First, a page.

Cecilia Payne discovered that this belief was wrong, and that stars are basically made up of hydrogen and helium.
The observations of this intelligent woman led to discover that hydrogen and helium are the most abundant elements in the Universe.
Cecilia’s immense merit is that when she was a student, women did NOT count for anything in science or politics. She was a brave pioneer of the pleiad of women who currently contribute to scientific progress.
Cecilia Payne’s childhood and youth
Cecilia Payne came to this world in the early days of the 20th century.
Cecilia was one of the three children of Edward Payne, a lawyer, musician, and historian; and Emma Pertz, of Prussian origin and widowed in 1904.
Cecilia Payne studied at Saint Paul’s Girls School; at the age of nineteen, she got a scholarship to study at Newnham College.
This educational center was founded shortly before, in 1871; it belonged to the University of Cambridge.
Although she brilliantly completed her studies, Cecilia Payne did not receive her due degree, as the University did not accept giving bachelor’s degrees to women.
This cruel and absurd discrimination continued until 1948.
The only option for her in England was to be a modest teacher. Therefore, she decided to emigrate to the United States.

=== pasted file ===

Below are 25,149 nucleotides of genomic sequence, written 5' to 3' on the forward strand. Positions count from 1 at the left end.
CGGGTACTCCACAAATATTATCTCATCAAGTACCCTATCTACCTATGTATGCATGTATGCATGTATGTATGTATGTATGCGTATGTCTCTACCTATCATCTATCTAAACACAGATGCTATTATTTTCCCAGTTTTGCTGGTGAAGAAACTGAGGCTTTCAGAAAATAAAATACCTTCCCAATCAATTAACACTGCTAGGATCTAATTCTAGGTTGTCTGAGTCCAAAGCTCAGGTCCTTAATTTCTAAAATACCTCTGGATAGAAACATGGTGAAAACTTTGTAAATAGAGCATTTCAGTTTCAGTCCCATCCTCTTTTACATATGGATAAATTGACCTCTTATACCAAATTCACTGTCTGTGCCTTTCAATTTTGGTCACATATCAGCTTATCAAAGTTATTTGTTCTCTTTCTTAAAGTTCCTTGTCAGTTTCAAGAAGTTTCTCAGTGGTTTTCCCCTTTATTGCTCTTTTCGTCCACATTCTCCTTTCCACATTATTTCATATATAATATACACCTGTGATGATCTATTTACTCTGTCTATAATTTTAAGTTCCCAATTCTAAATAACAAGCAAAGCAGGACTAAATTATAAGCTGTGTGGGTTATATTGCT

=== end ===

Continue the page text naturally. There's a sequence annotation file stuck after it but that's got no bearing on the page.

In that country, she began to search decisively for a job where she could deploy her intellectual capacity.
Cecilia Payne’s beginnings as an astronomer
It was fortunate that a young, intelligent and enterprising 36-year-old American, Harlow Shapley (1885-1972) had become Director of the Harvard University College Astronomical Observatory.
In 1923, this young astronomer (one of the many men who were already beginning to appreciate women), upon verifying the merits and great possibilities of Cecilia Payne, offered her a scholarship to study at this Observatory.
There she worked from 1923 to 1925.
Cecilia was the second student in an astronomy training program devised by Shapley for women.
For decades, the Harvard University Observatory had counted among its ranks highly valued women who dedicated their lives to the study of the stars.
In 1922, Adelaide Ames had joined. Another woman who became extraordinary among astronomers.